Here's some potentially VERY good economic news that was lost amid the weekend news flurry.  Those…
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Some Potentially VERY Good Economic News

Here's some potentially VERY good economic news that was lost amid the weekend news flurry.  Those with "skin in the game," and who likely possess the best perspective, are betting heavily on an upturn, as highlighted by Friday's Wall Street Journal:

Corporate insiders are buying stock in their own companies at a pact not seen in years, a sign they are betting on a rebound after a coronavirus-induced rout.  More than 2,800 executives and directors have purchased nearly $1.19 billion in company stock since the beginning of March.  That's the third-highest level on both an individual and dollar basis since 1988, according to the Washington Service, which provides data analytics about trading activity by insiders."

Here's why that's important:

Because insiders typically know the…[more]

March 30, 2020 • 11:02 am

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ObamaCare Is Great for Insurance Companies, Irrelevant for Better Health Print
By Ashton Ellis
Thursday, April 16 2015
The chief hurdle facing the newly insured under ObamaCare isn’t access, it’s the cost.

Under ObamaCare, the percentage of Americans without health insurance has dropped, but one stubborn fact remains – the newly covered aren’t any healthier.

A new report from Gallup’s Healthways Well-Being Index shows that among U.S. adults 18 and older the uninsured rate is now 11.9 percent, a five-point decline from the beginning of ObamaCare’s first enrollment period in late 2013.

The steady decline in the national uninsured rate is one of the top talking points for the Obama administration and its supporters, since it allows them to claim success for their government-dominated version of health reform.

“The Affordable Care Act was designed to slash the percentage of Americans who lack health insurance, and it’s working,” gushes a Huffington Post report on the Gallup figures.

Populations with the lowest rates of health insurance coverage have seen the steepest rise, most notably Hispanics and poor Americans. Pro-ObamaCare groups like Enroll America have targeted these cohorts with an aggressive outreach campaign designed to gin up interest and participation in ObamaCare exchanges. As the Gallup figures indicate, millions of previously uninsured people now have health insurance.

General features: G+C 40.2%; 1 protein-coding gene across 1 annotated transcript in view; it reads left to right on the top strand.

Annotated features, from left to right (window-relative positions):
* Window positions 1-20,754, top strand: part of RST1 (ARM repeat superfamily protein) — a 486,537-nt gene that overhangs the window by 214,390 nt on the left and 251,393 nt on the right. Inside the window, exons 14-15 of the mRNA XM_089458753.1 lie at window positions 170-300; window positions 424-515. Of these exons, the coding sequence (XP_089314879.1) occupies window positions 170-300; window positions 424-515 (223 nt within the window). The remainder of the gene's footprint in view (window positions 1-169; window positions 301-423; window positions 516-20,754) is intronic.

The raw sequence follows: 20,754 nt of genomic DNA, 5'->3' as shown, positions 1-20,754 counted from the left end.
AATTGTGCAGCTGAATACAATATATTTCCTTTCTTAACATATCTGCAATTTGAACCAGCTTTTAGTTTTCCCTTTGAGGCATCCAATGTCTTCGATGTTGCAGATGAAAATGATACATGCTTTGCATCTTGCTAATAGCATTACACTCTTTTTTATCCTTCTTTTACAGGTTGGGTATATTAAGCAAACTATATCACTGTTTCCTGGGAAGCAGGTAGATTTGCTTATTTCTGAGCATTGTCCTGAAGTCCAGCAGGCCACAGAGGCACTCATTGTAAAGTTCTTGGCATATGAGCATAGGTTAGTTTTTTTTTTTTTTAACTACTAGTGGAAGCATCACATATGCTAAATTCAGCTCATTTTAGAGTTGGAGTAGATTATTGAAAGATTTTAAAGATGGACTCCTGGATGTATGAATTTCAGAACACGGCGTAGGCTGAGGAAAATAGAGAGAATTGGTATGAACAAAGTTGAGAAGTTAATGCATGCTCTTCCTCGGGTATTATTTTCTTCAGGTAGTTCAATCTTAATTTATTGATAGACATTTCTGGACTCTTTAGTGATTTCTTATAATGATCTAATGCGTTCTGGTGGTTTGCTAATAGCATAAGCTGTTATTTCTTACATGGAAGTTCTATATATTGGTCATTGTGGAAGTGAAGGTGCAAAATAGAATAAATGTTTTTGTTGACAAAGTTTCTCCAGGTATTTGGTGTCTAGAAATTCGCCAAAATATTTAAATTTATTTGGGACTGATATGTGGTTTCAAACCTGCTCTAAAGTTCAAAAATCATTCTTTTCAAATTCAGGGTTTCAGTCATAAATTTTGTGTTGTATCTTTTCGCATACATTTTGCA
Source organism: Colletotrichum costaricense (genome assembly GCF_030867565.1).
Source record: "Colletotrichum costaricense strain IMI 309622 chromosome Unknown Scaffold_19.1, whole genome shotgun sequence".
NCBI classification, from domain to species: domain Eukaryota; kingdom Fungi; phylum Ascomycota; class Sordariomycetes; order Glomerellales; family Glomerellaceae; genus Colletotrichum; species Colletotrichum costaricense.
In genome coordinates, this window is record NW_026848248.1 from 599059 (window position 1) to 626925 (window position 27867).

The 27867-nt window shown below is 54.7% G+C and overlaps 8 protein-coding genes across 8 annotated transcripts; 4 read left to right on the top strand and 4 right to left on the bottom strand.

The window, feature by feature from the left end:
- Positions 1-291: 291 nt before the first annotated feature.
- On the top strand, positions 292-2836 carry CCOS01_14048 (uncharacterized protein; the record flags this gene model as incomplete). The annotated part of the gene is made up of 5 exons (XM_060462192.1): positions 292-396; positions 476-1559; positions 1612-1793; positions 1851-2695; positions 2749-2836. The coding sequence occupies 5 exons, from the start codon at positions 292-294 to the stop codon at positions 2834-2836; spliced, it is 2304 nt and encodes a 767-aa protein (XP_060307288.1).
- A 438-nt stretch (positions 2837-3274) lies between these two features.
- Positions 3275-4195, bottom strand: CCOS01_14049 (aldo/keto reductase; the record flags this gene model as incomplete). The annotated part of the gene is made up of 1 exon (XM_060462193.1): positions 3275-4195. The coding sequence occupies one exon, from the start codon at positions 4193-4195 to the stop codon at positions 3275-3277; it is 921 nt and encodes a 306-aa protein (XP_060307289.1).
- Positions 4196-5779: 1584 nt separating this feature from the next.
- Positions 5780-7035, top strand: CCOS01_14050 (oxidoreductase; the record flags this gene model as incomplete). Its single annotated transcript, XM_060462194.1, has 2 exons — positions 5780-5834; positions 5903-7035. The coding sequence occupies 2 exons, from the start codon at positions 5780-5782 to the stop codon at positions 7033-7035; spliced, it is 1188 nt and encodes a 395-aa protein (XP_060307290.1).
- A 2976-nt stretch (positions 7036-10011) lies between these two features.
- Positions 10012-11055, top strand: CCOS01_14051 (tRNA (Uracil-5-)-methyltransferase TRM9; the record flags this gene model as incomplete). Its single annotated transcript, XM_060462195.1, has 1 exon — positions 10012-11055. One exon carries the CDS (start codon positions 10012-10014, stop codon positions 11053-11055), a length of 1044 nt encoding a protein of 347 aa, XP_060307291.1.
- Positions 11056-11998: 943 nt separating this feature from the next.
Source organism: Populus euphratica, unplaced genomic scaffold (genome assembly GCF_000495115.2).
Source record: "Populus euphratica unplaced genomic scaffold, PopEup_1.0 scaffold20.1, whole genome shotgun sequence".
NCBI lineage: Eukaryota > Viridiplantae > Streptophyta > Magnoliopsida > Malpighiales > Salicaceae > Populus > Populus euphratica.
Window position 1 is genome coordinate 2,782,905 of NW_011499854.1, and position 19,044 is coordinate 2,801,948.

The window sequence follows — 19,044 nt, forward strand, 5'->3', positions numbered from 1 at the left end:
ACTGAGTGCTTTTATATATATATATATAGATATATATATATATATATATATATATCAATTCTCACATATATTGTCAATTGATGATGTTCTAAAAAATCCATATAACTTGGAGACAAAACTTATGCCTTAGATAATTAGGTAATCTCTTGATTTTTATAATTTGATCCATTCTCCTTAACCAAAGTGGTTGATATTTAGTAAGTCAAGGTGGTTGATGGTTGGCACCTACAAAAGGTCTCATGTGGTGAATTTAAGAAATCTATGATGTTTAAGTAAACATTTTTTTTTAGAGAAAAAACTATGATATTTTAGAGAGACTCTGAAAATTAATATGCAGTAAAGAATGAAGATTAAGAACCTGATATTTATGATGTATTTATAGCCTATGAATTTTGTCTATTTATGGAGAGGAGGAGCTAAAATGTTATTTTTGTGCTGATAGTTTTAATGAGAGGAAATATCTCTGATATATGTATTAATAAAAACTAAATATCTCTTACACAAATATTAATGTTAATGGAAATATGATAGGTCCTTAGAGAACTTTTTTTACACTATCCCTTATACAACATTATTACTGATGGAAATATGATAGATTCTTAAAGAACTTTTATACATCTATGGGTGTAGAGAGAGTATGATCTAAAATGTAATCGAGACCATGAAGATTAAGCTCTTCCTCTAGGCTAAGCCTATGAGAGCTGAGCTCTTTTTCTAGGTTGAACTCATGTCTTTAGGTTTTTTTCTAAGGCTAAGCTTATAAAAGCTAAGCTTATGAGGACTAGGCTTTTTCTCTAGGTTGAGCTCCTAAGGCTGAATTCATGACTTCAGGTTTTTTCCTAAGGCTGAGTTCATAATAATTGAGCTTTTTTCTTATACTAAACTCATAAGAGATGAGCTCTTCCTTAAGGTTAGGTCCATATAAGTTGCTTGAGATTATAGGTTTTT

But simply having health insurance isn’t the same as being healthier. The real question to ask is, What good is gaining coverage under ObamaCare doing for the people who otherwise couldn’t afford medical care?  

“Although those changes have been positive, glaring health disparities still exist,” says an analysis at U.S. News & World Report. “For example, the average African-American male lives five years less than the average white American male. And while the increase in insurance for lower-income Americans means that chronic diseases such as diabetes can be caught by doctors easily, access is a continuing issue for some who have gained health insurance under the law.”

The chief hurdle facing the newly insured under ObamaCare isn’t access, it’s the cost. The price of any ObamaCare-compliant health insurance plan must cover a range of preventive care and treatment options most people will not need, but must pay for. The most egregious example is mandating pregnancy and maternity-related services even in plans sold exclusively to men.

Because of the artificially high cost of ObamaCare insurance, many people choose to buy a health care plan with lower monthly premiums. But there’s a catch. Low premiums come with high deductibles, i.e. the amount a policy holder must pay before insurance kicks in. Deductibles for the lowest cost plans frequently hit $5,000 or $6,000, making access to the benefits of health insurance – the actual medical care itself – virtually unaffordable. So while ObamaCare’s supporters can claim credit for increasing the number of people with health insurance, the newly insured aren’t getting any healthier as a result.

Remember, according to its supporters the primary goal of ObamaCare is to “slash the percentage of Americans who lack health insurance.” As it turns out, that’s a much easier goal to reach than giving citizens the tools they need to become healthier people. All it takes to increase the insured population is a convoluted scheme of mandates, waivers and subsidies so confusing even the IRS mailed out 800,000 error-laden tax reporting documents. 

The purpose of genuine health reform shouldn’t focus on a financial product like insurance nearly as much as on improving health outcomes for actual people. What matters is that people have access to affordable health care, not whether a faction of policy wonks can declare victory for subsidizing a product few can use.

As the campaign for president heats up, the Republican field should use this failure of ObamaCare to highlight the need for health care reform that moves beyond misleading statistics. The next president should be someone who knows how to count what matters. 

Question of the Week   
Which one of the following pandemics caused the largest number of deaths in the 20th Century alone?
More Questions
Quote of the Day   
 
"The city of San Francisco is forbidding shoppers from carrying reusable bags into grocery stores out of fear that they could spread the coronavirus.As part of its shelter-in-place ordinance, the California city barred stores from 'permitting customers to bring their own bags, mugs, or other reusable items from home.' The city noted that transferring the bags back and forth led to unnecessary contact…[more]
 
 
—Madison Dibble, Washington Examiner
— Madison Dibble, Washington Examiner
 
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